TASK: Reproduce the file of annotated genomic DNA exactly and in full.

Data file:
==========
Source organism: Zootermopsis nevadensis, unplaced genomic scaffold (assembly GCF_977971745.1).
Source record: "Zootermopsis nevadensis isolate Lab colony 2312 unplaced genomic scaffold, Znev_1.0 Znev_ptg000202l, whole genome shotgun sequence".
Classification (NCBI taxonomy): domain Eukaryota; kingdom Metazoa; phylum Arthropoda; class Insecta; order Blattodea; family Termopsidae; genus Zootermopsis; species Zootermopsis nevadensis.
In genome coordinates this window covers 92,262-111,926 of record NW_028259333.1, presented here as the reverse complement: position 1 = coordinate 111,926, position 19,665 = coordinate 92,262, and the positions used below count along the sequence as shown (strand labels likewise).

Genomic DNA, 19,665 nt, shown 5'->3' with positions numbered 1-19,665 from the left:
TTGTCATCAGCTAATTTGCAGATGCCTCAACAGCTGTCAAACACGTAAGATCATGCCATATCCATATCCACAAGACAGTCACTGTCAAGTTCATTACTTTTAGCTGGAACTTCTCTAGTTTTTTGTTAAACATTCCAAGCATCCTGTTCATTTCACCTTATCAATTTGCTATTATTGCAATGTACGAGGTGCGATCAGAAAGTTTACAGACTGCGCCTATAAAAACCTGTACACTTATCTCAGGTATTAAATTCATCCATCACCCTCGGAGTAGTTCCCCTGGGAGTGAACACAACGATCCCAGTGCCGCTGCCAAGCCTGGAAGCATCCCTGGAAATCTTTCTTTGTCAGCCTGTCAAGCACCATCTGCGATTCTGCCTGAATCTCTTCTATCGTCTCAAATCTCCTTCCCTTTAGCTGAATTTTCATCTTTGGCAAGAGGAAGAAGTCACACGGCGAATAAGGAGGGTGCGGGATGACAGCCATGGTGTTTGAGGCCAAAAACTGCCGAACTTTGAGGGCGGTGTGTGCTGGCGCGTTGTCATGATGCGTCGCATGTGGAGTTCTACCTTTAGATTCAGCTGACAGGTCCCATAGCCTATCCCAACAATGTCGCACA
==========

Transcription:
Source organism: Zootermopsis nevadensis, unplaced genomic scaffold (assembly GCF_977971745.1).
Source record: "Zootermopsis nevadensis isolate Lab colony 2312 unplaced genomic scaffold, Znev_1.0 Znev_ptg000202l, whole genome shotgun sequence".
Classification (NCBI taxonomy): domain Eukaryota; kingdom Metazoa; phylum Arthropoda; class Insecta; order Blattodea; family Termopsidae; genus Zootermopsis; species Zootermopsis nevadensis.
In genome coordinates this window covers 92,262-111,926 of record NW_028259333.1, presented here as the reverse complement: position 1 = coordinate 111,926, position 19,665 = coordinate 92,262, and the positions used below count along the sequence as shown (strand labels likewise).

Genomic DNA, 19,665 nt, shown 5'->3' with positions numbered 1-19,665 from the left:
TTGTCATCAGCTAATTTGCAGATGCCTCAACAGCTGTCAAACACGTAAGATCATGCCATATCCATATCCACAAGACAGTCACTGTCAAGTTCATTACTTTTAGCTGGAACTTCTCTAGTTTTTTGTTAAACATTCCAAGCATCCTGTTCATTTCACCTTATCAATTTGCTATTATTGCAATGTACGAGGTGCGATCAGAAAGTTTACAGACTGCGCCTATAAAAACCTGTACACTTATCTCAGGTATTAAATTCATCCATCACCCTCGGAGTAGTTCCCCTGGGAGTGAACACAACGATCCCAGTGCCGCTGCCAAGCCTGGAAGCATCCCTGGAAATCTTTCTTTGTCAGCCTGTCAAGCACCATCTGCGATTCTGCCTGAATCTCTTCTATCGTCTCAAATCTCCTTCCCTTTAGCTGAATTTTCATCTTTGGCAAGAGGAAGAAGTCACACGGCGAATAAGGAGGGTGCGGGATGACAGCCATGGTGTTTGAGGCCAAAAACTGCCGAACTTTGAGGGCGGTGTGTGCTGGCGCGTTGTCATGATGCGTCGCATGTGGAGTTCTACCTTTAGATTCAGCTGACAGGTCCCATAGCCTATCCCAACAATGTCGCACA